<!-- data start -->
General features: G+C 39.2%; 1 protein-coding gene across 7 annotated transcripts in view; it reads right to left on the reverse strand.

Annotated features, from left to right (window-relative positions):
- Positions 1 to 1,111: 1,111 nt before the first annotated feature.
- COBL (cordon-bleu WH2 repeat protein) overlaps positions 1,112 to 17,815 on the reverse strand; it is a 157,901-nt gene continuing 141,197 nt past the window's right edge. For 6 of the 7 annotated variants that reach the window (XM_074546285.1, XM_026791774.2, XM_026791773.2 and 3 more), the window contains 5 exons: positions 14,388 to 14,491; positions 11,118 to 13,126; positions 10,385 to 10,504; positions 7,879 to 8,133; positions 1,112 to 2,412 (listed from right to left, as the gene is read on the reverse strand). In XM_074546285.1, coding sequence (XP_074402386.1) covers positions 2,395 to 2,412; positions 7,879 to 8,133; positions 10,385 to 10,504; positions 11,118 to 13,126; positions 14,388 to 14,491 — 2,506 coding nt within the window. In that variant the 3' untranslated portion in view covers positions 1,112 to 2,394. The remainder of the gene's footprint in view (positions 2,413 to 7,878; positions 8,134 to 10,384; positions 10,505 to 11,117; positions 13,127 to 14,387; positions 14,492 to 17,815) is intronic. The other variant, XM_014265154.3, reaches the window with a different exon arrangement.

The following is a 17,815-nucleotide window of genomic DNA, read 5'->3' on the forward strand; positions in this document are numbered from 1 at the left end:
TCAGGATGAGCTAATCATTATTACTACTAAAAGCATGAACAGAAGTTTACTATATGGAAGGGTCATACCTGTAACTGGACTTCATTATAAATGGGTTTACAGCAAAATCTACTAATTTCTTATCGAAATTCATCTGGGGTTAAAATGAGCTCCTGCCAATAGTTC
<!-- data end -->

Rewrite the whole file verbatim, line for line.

General features: G+C 39.2%; 1 protein-coding gene across 7 annotated transcripts in view; it reads right to left on the reverse strand.

Annotated features, from left to right (window-relative positions):
- Positions 1 to 1,111: 1,111 nt before the first annotated feature.
- COBL (cordon-bleu WH2 repeat protein) overlaps positions 1,112 to 17,815 on the reverse strand; it is a 157,901-nt gene continuing 141,197 nt past the window's right edge. For 6 of the 7 annotated variants that reach the window (XM_074546285.1, XM_026791774.2, XM_026791773.2 and 3 more), the window contains 5 exons: positions 14,388 to 14,491; positions 11,118 to 13,126; positions 10,385 to 10,504; positions 7,879 to 8,133; positions 1,112 to 2,412 (listed from right to left, as the gene is read on the reverse strand). In XM_074546285.1, coding sequence (XP_074402386.1) covers positions 2,395 to 2,412; positions 7,879 to 8,133; positions 10,385 to 10,504; positions 11,118 to 13,126; positions 14,388 to 14,491 — 2,506 coding nt within the window. In that variant the 3' untranslated portion in view covers positions 1,112 to 2,394. The remainder of the gene's footprint in view (positions 2,413 to 7,878; positions 8,134 to 10,384; positions 10,505 to 11,117; positions 13,127 to 14,387; positions 14,492 to 17,815) is intronic. The other variant, XM_014265154.3, reaches the window with a different exon arrangement.

The following is a 17,815-nucleotide window of genomic DNA, read 5'->3' on the forward strand; positions in this document are numbered from 1 at the left end:
TCAGGATGAGCTAATCATTATTACTACTAAAAGCATGAACAGAAGTTTACTATATGGAAGGGTCATACCTGTAACTGGACTTCATTATAAATGGGTTTACAGCAAAATCTACTAATTTCTTATCGAAATTCATCTGGGGTTAAAATGAGCTCCTGCCAATAGTTC